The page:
World's first pilot plant for bio-based aniline opened

Walter Leitner took part in the panel discussion at the opening ceremony

Thorsten Dreier, Mona Neubaur and Walter Leitner (fltr) © Covestro AG

The world's first pilot plant for bio-based aniline was inaugurated at the Leverkusen site at the beginning of February in the presence of prominent guests from politics and science. The plant marks a significant step towards plastics production based on plant biomass and is the result of a pioneering collaboration between Covestro and leading scientific institutions such.

The process, which makes it possible to produce aniline entirely from plants instead of crude oil, was developed by Covestro and partners and is now being tested in the pilot plant in Leverkusen. Aniline is a key chemical in the plastics industry and is used, among other things, to produce MDI, an important component of insulating foams for buildings and refrigerators.

Walter Leitner, Director at the MPI CEC and Head of the Department of Molecular Catalysis, was invited to the opening ceremony and took part in the panel discussion. His profound expertise and pioneering research in the field of chemical energy conversion provided important impulses for the conception and implementation of the innovative process. As an expert in the field of sustainable chemistry, he and his team are constantly helping to bridge the gap between academic research and industrial application. Such collaborations lead to successful results, such as the realization of the world's first pilot plant for bio-based aniline.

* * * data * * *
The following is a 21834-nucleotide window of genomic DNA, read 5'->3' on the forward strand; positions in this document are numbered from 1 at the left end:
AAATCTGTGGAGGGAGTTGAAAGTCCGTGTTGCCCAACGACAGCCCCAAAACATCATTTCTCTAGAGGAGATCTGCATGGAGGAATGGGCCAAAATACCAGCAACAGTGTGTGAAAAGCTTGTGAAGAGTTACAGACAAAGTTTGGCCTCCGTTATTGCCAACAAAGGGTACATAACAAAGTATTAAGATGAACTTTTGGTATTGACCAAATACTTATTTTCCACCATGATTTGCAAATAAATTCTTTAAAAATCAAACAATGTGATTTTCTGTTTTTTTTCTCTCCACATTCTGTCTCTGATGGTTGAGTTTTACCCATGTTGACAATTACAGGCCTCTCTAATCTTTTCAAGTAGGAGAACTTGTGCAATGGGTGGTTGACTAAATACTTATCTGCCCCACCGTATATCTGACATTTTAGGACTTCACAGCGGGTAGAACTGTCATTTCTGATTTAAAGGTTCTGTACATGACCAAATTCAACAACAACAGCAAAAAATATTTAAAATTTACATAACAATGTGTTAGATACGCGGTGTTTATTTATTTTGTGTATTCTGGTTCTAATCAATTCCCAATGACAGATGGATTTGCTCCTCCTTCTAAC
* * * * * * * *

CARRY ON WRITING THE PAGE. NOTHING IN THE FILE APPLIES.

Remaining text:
The inauguration ceremony was attended by North Rhine-Westphalia's Deputy Minister President Mona Neubaur, who took part in a panel discussion together with Leitner. In his remarks, Leitner emphasized the importance of partnerships between research and industry for the development of innovative technologies.

Dr. Thorsten Dreier, Chief Technology Officer at Covestro, emphasized the importance of the new process: "With our new process, we are contributing to building a circular, bio-based economy, and I am very proud that we have now succeeded in taking the leap to the next technological level."

The process for producing bio-based aniline is based on industrial biotechnology, in which a customized microorganism helps to convert industrial sugars from plants into an intermediate product through fermentation. This intermediate is then further processed into aniline with one hundred percent plant-based carbon using chemical catalysis.

The research and development of bio-based aniline continues to be supported by the German government. The Federal Ministry of Food and Agriculture is funding a follow-up project (Bio4PURDemo) by Covestro and partners, which will run until 2025 and is intended to help further advance bio-based aniline production.

The opening of the pilot plant for bio-based aniline marks a milestone on the way to a more sustainable chemical industry and underlines Germany's innovative strength in the development of environmentally friendly technologies.

For more information, read Covestro's press release here.